Restaurant-quality food at home is here to stay – Stephen Jardine

The pandemic has changed so many things. Two years ago, if you’d walked into a restaurant and asked to take the food home in a foil tray so you can heat it up and plonk it on a plate, you’d have been shown the door if you were lucky.

Tom Kerridge was one of many famous chefs to start offering restaurant-quality food delivered to people's homes during the pandemic (Picture: Steve Parsons/PA)
Tom Kerridge was one of many famous chefs to start offering restaurant-quality food delivered to people's homes during the pandemic (Picture: Steve Parsons/PA)

But that was before a virus forced every restaurant in the land to close. Faced with continuing costs but disappearing income, chefs had to find a way to stay in business. With the rest of us stuck at home and bored of cooking for ourselves, the solution was obvious.

No chef opened a restaurant to do takeaways. They were interested in the bigger picture – creating a menu, devising a wine list, offering personal service, suitable music and nice surroundings.

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But if the choice was between providing food for people to eat at home or not being able to feed their own families, then something had to give.

What helped was that everyone was doing it. From Tom Kerridge to Angela Hartnett and Michel Roux Jr, the biggest name chefs in the land stocked up on takeaway containers and switched on the ovens.

Two years on, the phenomenon of restaurant-at-home meal kits shows no signs of slowing down.

Of course for some it was only ever going to be just a stop gap. The sheer logistics involved in fulfilling orders and dispatching them to all corners of the country meant some chefs were delighted to stop home delivery as soon as they could open their doors.

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But for others it has been a useful way of making up for two years of heavily dented income and maintaining their relationship with their customers.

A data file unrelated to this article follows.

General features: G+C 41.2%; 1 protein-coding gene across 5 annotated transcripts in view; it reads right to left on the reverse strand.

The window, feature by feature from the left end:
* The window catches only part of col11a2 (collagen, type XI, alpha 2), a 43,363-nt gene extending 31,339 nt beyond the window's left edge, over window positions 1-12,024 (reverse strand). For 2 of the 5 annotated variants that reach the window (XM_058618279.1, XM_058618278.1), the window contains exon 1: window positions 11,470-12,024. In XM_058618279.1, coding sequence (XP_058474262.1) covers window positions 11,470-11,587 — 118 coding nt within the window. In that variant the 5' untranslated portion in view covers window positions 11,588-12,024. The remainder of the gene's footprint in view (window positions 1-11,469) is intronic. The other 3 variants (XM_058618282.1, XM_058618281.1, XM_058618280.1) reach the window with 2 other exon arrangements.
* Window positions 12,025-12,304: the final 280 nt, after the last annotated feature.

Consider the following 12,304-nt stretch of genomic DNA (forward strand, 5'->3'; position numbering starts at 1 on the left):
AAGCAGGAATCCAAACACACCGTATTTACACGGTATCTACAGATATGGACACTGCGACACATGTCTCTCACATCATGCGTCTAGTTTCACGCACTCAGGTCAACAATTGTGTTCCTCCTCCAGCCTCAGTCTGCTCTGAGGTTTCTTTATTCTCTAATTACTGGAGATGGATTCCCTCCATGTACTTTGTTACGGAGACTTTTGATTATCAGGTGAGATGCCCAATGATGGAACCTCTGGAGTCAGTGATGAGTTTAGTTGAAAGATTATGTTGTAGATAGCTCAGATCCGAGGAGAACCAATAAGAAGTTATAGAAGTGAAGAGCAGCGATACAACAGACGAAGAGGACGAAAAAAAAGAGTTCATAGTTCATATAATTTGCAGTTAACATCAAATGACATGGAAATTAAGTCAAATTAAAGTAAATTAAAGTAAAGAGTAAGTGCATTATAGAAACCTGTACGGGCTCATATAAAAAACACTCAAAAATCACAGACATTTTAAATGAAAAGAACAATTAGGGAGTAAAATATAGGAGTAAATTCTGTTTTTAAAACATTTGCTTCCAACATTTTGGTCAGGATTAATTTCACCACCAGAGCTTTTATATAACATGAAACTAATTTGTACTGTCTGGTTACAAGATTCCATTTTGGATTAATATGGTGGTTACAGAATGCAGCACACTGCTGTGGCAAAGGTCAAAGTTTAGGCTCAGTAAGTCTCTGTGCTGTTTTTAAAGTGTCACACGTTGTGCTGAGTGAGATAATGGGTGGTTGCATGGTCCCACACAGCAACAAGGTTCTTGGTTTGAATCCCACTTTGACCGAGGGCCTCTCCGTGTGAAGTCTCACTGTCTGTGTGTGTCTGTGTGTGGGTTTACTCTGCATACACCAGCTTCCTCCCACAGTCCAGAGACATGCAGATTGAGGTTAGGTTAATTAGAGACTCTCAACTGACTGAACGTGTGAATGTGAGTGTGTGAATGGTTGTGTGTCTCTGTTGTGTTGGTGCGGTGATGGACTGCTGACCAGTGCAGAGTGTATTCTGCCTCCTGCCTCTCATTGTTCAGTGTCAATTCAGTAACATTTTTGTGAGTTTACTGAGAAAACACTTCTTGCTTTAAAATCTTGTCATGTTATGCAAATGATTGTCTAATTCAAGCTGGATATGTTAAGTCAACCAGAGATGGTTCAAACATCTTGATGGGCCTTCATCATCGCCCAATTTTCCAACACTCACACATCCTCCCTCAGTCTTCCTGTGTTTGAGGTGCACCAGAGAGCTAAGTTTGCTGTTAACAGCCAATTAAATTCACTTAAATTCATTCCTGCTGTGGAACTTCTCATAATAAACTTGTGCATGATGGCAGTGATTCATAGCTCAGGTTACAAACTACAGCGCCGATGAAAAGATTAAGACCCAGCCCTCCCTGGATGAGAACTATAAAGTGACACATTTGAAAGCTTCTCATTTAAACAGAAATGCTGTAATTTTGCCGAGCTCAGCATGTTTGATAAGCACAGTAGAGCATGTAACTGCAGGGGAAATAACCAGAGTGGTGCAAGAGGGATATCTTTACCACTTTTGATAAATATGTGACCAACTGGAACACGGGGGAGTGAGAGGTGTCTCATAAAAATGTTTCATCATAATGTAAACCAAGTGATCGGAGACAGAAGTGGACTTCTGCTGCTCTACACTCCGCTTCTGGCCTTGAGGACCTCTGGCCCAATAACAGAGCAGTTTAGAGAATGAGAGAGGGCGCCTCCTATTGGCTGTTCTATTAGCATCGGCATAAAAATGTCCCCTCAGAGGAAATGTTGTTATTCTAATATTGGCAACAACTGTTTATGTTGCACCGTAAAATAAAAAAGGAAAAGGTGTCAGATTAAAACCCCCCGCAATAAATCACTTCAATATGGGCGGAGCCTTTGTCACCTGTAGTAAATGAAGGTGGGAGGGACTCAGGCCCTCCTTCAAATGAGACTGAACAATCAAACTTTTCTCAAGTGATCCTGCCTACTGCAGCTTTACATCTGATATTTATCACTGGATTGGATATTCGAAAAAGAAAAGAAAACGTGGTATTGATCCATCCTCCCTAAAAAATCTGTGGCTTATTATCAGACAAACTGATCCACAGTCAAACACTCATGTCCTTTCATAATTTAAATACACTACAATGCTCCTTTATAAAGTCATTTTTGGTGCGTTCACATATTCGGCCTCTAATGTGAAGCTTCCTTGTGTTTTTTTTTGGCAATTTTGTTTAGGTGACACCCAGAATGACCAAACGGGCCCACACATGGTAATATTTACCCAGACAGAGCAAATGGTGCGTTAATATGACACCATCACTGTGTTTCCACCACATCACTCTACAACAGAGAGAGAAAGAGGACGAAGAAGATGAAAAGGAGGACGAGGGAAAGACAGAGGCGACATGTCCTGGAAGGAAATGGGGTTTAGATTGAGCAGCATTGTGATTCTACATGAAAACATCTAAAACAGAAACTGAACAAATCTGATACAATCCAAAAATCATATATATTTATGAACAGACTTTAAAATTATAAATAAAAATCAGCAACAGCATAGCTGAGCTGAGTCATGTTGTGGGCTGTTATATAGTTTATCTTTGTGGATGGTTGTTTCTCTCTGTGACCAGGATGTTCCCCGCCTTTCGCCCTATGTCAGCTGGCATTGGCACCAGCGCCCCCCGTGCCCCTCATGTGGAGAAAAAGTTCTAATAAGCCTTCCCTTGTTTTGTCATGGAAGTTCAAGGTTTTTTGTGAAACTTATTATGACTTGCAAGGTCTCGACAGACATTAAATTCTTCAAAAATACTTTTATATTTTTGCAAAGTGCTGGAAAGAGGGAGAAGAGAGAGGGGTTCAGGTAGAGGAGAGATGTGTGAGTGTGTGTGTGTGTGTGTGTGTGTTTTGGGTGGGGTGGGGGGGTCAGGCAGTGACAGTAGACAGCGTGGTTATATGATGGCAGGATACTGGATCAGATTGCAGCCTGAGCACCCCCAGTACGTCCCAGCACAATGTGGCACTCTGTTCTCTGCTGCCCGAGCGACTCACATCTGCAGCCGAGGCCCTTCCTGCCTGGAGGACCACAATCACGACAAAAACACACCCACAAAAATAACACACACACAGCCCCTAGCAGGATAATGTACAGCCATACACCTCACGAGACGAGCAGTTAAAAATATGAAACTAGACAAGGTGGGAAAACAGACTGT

It’s also allowed consumers to experience some of the best restaurants in the land without leaving home. A new website called Dispatch has emerged to bring them all together in one place and with a simple click you can order Jose Pizarro’s ox cheek paella or Yotam Ottolenghi’s kitchen mezze.

Your food arrives by courier in a fully recyclable insulated box and all you have to do is follow the reheating instructions and try not to drop it on the floor.

Here in Scotland, restaurants like Continis, Café St Honore and Ondine are still embracing at-home eating alongside their traditional service, offering maximum choice to customers who may still be hesitant about restaurant dining or who can’t get a babysitter and don’t want to cook.

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Over the past two years, I’ve tried more than my fair share from Kyloe’s Steak Me Home meat feast to a Keralan seafood extravaganza from one of Birmingham’s best Indian restaurants. The phenomenon has opened up all kinds of new possibilities.

I even turned to it for Valentine’s with a special scallops, lobster and chocolate fondant dinner from the French-inspired modern brasserie chain Cote. They have built up a considerable market share based with well priced and cleverly packaged meals and knowing exactly what the customer wants. They even have an apres ski kit featuring fondue for those unable to hit the slopes this winter.

At the start of the pandemic, at-home restaurant kits looked like a quick solution to a desperate situation but as restaurants and customers have evolved, there is absolutely no doubt they are here to stay.

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